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John Salim

B&W print with yellow subtitles !

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Hi all,
After checking a 35mm B&W print of 'Swing Time' ( 1936 ), I noticed it has French subtitles ( with original English soundtrack ).
According to the can's label, this print looks as if it came from a French distributor ( includes a print report from 1986 ).

The unusual thing is, it's a B&W print ( Ilford Safety Film ) with yellow subtitles.
I've never seen this before on B&W stock, but on projection the text looks like it was etched by laser.
So how was the yellow colour added  ..... a type of dye bath or transfer possibly ???

Has anyone seen this before or know how it was produced ?...... I'd love to know !
 

Many thanks,
John S  😳

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LASER does not etch but burn. Subtitles are in fact dotted out. In a good, sharp projection you can see a series of round points that form the letters. Depending on the adjustment of a given LASER apparatus the letter ground goes a little deeper or less. Since the yellow-dye layers are closest to the base LASER subtitles not completely through to the base, ideally into it, bear a yellow tint.

Be careful with Ilford, they never made a black and white motion-picture print stock and if so, I should very much like to know when. Ilford Fine Grain Safety Positive was presumably made by a third party. Rolls no longer than 400 ft were on sale, unperforated as well. The print you have may be a color film. If it were to be Ilford black and white, the printed lettering ought to read black on clear. If you read clear on black, it’s copied from neg.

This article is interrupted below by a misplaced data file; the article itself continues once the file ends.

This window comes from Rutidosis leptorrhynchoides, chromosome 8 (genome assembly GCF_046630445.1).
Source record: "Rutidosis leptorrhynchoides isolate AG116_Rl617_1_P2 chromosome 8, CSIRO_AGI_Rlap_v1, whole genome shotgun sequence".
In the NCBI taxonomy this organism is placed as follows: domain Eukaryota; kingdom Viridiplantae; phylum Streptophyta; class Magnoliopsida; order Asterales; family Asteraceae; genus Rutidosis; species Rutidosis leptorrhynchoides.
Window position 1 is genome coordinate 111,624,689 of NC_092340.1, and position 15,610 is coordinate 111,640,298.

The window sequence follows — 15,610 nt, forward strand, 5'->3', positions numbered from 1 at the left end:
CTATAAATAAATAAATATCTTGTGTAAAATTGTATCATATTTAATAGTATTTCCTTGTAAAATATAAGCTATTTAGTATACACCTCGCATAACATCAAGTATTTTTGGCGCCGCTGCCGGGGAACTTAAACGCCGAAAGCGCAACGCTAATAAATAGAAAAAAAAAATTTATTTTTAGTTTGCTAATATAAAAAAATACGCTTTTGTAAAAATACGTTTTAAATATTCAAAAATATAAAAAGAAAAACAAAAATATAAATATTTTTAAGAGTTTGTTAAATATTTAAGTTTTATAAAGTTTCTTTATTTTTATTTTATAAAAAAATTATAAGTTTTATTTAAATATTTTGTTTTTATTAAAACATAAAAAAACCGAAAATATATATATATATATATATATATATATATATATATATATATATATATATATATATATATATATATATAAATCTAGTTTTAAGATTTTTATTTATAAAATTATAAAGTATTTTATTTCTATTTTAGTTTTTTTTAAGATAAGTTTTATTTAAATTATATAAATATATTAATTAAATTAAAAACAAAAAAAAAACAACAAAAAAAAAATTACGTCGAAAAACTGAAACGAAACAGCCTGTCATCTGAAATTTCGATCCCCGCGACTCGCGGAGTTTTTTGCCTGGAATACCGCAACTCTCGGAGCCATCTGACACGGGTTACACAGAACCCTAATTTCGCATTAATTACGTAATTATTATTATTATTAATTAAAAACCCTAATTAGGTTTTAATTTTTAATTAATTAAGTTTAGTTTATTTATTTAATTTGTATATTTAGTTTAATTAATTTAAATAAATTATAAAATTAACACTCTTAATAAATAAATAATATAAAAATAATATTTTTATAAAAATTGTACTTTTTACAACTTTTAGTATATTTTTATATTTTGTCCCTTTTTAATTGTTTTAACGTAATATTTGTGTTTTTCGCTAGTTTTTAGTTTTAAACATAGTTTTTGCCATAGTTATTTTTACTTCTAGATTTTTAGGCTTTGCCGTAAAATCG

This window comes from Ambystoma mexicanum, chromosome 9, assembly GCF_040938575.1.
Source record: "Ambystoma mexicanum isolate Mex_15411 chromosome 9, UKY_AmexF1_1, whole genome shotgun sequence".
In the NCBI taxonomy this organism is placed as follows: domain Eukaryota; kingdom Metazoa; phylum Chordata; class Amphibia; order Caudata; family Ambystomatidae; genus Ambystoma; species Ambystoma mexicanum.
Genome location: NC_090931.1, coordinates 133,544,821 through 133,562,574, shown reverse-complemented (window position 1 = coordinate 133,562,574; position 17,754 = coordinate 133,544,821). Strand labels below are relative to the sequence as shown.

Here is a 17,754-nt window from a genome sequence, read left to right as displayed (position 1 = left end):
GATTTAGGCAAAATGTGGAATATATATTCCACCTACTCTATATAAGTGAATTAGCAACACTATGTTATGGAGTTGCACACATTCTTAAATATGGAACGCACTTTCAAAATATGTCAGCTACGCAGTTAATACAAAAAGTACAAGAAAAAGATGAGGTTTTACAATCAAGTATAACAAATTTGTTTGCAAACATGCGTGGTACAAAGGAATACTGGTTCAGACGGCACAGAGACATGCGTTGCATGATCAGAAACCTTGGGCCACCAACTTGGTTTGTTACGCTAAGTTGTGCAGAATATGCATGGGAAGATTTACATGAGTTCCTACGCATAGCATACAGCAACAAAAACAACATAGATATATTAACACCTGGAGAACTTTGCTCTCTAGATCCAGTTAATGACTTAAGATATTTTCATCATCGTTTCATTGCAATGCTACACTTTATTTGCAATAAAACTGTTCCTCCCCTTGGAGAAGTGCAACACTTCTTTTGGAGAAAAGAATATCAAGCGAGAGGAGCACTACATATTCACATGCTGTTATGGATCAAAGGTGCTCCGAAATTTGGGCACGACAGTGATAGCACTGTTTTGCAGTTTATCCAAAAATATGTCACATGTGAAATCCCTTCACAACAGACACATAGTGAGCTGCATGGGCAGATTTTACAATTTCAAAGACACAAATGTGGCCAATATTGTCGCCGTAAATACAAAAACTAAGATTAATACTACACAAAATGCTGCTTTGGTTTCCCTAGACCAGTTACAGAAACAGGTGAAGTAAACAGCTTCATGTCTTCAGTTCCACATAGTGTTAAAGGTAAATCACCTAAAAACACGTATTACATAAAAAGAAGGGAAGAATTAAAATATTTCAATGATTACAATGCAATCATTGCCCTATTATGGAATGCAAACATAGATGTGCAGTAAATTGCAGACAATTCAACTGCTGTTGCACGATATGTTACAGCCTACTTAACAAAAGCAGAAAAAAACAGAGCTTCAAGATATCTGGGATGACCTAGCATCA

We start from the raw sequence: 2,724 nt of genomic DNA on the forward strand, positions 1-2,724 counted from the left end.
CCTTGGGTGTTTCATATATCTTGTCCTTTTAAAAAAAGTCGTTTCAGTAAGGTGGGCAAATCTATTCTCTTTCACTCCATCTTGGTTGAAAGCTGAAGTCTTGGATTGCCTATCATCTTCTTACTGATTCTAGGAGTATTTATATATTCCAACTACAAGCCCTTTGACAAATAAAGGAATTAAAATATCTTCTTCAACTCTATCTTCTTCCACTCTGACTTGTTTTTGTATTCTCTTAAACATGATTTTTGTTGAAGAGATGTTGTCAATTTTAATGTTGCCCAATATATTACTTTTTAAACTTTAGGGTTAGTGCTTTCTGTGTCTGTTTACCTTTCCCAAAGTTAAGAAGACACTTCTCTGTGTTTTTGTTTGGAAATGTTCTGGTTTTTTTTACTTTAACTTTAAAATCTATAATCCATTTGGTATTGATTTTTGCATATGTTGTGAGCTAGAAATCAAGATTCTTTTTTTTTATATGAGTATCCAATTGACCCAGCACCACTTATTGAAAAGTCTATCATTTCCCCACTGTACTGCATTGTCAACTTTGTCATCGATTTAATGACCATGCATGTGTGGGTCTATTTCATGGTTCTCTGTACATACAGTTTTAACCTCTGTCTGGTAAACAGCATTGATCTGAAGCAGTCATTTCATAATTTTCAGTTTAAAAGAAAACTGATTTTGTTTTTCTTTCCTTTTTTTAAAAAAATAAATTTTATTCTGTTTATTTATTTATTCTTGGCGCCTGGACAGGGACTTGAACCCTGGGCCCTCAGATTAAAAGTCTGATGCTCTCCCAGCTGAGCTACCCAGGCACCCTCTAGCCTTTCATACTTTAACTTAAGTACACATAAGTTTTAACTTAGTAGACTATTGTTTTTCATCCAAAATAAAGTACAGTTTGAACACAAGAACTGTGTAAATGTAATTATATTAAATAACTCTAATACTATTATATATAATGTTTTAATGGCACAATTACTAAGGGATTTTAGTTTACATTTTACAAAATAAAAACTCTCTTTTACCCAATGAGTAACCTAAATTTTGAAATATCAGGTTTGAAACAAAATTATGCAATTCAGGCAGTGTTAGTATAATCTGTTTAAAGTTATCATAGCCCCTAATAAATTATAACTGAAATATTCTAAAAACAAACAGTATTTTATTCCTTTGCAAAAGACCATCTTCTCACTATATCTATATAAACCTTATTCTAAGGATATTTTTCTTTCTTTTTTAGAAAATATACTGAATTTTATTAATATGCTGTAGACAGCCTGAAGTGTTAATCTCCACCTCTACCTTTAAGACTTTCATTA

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Many thanks for your reply Simon, but I can confirm Ilford did indeed manufacture a huge amount of 16mm and 35mm B&W print stock.

A friend of mine worked for Ilford's back then and he's also very interested to know how the subtitles were 'coloured in'.
( I'll check to find out when the stocks were made ).

The letters do look laser cut to me, and they seem to have the random 'round points' as you mention.
The text is incredibly sharp ( and rock steady compared to the images behind them ).
They're also noticably 'cut' into the emulsion side, so no, I don't think they're produced photographically.

John S 

 

 

 

 

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15 minutes ago, Simon Wyss said:

Mmh, I’m on the hook. It was named Ilford Fine Grain Safety Positive film.

https://www.dia-versum.de/Ilford-Filmstrip-Printer1950th.pdf

Just saw this with an ebay offer:

325458427_CanofIlfordFineGrainSafetyPositivefilm.thumb.jpg.2016757d09296c8f4603ef43c5012c85.jpg

No later than the late 70s or very early 80s. I remember the disappearance of the sunburst from the logo.

I still have it on  a packet of Ilfobrom 10x8.

Edited by Mark Dunn

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3 hours ago, Simon Wyss said:

Found another picture

805655336_CanofIlfordFineGrainSafetyPositivefilmyounger.thumb.jpg.c3bb246cbbb40dde628b606cdde049a2.jpg

That's even earlier- the "sunburst" was adopted in 1964.

Handy references here

https://www.photomemorabilia.co.uk/Ilford/Chronology.html

"Ilford Ltd., Ilford, Essex" disappeared from packages in my very early photographic years- they moved out in 1976, but I was still using film that had been packed in Ilford a couple of years later.

 

Edited by Mark Dunn

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18 hours ago, John Salim said:

They're also noticably 'cut' into the emulsion side, so no, I don't think they're produced photographically.

John, we have a misunderstanding. What I meant is edge print lettering such as the safety S and ILFORD. That would be black on clear, if genuine to the print stock.

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Apologies Simon.... yes I misunderstood you, of course the text would be black on clear.

My friend assures me Ilford never bought any of their print stocks from anyone else - they produced all of their own.
The last M/P stock called 'Mark V' was manufactured for many years and he believes was withdrawn around 2003.

If I can get a reel back from the archive, I'll photograph a few frames.

John S 😉

 

 

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